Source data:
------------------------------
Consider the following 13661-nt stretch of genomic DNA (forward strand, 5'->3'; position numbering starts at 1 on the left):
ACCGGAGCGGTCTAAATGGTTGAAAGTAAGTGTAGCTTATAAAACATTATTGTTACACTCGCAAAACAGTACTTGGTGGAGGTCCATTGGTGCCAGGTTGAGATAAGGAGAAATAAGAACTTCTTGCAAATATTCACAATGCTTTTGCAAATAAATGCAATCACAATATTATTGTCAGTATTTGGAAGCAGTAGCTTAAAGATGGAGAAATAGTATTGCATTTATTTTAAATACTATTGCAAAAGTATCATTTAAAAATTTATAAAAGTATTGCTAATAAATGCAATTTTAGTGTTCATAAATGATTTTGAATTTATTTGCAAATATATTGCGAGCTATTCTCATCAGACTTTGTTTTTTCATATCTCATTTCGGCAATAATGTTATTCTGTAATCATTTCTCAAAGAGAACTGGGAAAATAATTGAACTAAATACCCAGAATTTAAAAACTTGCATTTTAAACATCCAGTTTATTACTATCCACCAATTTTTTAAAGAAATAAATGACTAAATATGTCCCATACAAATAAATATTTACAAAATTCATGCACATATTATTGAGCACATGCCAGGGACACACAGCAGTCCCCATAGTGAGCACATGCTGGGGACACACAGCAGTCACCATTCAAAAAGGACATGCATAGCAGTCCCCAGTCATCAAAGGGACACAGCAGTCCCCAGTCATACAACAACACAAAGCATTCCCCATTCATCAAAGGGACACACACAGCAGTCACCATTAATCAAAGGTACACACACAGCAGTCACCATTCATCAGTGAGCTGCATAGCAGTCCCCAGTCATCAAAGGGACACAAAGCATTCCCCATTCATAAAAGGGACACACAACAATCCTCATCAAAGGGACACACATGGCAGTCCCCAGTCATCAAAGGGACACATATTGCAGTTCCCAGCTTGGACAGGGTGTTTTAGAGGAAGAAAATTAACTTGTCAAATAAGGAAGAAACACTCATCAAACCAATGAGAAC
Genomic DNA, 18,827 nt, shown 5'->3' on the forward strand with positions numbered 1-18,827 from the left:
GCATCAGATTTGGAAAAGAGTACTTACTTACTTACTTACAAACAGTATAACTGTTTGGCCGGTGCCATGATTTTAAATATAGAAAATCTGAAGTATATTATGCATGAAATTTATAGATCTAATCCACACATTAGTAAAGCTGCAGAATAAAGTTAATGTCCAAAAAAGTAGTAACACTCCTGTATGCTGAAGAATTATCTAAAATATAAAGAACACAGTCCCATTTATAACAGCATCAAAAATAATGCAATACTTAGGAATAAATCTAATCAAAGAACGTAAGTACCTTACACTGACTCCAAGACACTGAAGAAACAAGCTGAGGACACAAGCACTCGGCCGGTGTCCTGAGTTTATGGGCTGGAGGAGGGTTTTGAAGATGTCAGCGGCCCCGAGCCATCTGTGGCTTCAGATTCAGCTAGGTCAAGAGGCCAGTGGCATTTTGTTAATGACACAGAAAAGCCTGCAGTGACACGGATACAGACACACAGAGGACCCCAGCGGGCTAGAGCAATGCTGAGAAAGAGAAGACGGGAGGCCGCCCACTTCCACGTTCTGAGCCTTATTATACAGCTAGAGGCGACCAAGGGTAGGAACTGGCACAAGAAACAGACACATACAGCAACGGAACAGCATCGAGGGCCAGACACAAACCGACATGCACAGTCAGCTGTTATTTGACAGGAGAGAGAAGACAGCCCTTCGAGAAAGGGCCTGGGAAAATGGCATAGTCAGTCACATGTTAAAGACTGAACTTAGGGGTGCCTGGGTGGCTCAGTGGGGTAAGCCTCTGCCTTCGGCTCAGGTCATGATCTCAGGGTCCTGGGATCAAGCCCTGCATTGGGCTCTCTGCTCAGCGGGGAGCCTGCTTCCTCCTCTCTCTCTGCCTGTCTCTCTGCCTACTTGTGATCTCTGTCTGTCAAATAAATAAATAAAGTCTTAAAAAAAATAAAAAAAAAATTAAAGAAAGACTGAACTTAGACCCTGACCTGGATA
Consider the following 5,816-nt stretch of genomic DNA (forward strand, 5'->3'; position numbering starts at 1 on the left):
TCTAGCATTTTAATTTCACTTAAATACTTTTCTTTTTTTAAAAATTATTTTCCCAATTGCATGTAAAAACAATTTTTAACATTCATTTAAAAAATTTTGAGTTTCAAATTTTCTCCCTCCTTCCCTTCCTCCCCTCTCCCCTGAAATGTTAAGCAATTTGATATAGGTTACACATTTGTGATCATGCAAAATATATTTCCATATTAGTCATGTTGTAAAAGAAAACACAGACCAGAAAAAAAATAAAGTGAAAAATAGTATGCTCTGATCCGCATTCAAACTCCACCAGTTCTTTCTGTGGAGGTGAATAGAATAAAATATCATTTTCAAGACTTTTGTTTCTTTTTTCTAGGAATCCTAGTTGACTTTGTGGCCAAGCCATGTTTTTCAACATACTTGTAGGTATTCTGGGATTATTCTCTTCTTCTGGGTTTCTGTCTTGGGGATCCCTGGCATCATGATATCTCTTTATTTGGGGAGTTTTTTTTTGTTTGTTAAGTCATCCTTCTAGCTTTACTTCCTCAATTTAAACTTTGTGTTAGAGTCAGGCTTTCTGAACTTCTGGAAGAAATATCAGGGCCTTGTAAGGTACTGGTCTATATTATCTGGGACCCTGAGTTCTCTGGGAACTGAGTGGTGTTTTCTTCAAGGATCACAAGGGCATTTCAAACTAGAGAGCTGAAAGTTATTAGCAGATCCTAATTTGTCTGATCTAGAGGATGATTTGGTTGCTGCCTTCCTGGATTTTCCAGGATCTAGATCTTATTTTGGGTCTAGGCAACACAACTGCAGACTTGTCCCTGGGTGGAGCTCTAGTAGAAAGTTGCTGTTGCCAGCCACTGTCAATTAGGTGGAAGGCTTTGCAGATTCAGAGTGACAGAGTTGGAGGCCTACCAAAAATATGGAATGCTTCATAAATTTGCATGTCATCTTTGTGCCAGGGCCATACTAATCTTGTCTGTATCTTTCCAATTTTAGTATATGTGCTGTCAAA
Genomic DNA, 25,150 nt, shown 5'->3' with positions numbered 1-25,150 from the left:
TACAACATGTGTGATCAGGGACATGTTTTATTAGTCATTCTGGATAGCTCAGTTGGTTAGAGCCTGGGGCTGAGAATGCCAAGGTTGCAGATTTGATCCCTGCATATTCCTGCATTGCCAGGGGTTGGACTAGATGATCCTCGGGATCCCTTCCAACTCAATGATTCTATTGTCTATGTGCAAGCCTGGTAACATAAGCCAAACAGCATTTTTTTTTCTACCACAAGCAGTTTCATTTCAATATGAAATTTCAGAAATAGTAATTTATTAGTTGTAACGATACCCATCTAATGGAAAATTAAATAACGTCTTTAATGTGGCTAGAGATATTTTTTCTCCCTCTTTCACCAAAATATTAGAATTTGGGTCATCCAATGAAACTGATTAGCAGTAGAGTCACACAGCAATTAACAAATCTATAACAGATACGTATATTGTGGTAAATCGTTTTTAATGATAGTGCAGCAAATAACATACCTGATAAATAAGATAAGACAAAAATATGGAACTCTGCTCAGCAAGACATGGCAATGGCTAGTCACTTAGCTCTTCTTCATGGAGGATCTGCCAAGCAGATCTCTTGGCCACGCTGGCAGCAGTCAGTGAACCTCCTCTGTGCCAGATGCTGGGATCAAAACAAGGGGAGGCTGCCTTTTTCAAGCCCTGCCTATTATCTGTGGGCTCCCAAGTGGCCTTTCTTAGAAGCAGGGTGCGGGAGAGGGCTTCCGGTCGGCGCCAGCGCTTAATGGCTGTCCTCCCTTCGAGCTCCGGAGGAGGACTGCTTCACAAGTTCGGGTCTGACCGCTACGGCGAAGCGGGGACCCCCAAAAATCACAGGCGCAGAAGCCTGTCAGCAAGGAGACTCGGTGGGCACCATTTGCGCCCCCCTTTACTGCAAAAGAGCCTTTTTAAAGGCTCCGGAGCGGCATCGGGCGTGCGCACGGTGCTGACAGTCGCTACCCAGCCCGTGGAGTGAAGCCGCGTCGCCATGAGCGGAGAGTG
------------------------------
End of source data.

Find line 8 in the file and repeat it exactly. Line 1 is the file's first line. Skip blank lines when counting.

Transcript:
TACAACATGTGTGATCAGGGACATGTTTTATTAGTCATTCTGGATAGCTCAGTTGGTTAGAGCCTGGGGCTGAGAATGCCAAGGTTGCAGATTTGATCCCTGCATATTCCTGCATTGCCAGGGGTTGGACTAGATGATCCTCGGGATCCCTTCCAACTCAATGATTCTATTGTCTATGTGCAAGCCTGGTAACATAAGCCAAACAGCATTTTTTTTTCTACCACAAGCAGTTTCATTTCAATATGAAATTTCAGAAATAGTAATTTATTAGTTGTAACGATACCCATCTAATGGAAAATTAAATAACGTCTTTAATGTGGCTAGAGATATTTTTTCTCCCTCTTTCACCAAAATATTAGAATTTGGGTCATCCAATGAAACTGATTAGCAGTAGAGTCACACAGCAATTAACAAATCTATAACAGATACGTATATTGTGGTAAATCGTTTTTAATGATAGTGCAGCAAATAACATACCTGATAAATAAGATAAGACAAAAATATGGAACTCTGCTCAGCAAGACATGGCAATGGCTAGTCACTTAGCTCTTCTTCATGGAGGATCTGCCAAGCAGATCTCTTGGCCACGCTGGCAGCAGTCAGTGAACCTCCTCTGTGCCAGATGCTGGGATCAAAACAAGGGGAGGCTGCCTTTTTCAAGCCCTGCCTATTATCTGTGGGCTCCCAAGTGGCCTTTCTTAGAAGCAGGGTGCGGGAGAGGGCTTCCGGTCGGCGCCAGCGCTTAATGGCTGTCCTCCCTTCGAGCTCCGGAGGAGGACTGCTTCACAAGTTCGGGTCTGACCGCTACGGCGAAGCGGGGACCCCCAAAAATCACAGGCGCAGAAGCCTGTCAGCAAGGAGACTCGGTGGGCACCATTTGCGCCCCCCTTTACTGCAAAAGAGCCTTTTTAAAGGCTCCGGAGCGGCATCGGGCGTGCGCACGGTGCTGACAGTCGCTACCCAGCCCGTGGAGTGAAGCCGCGTCGCCATGAGCGGAGAGTG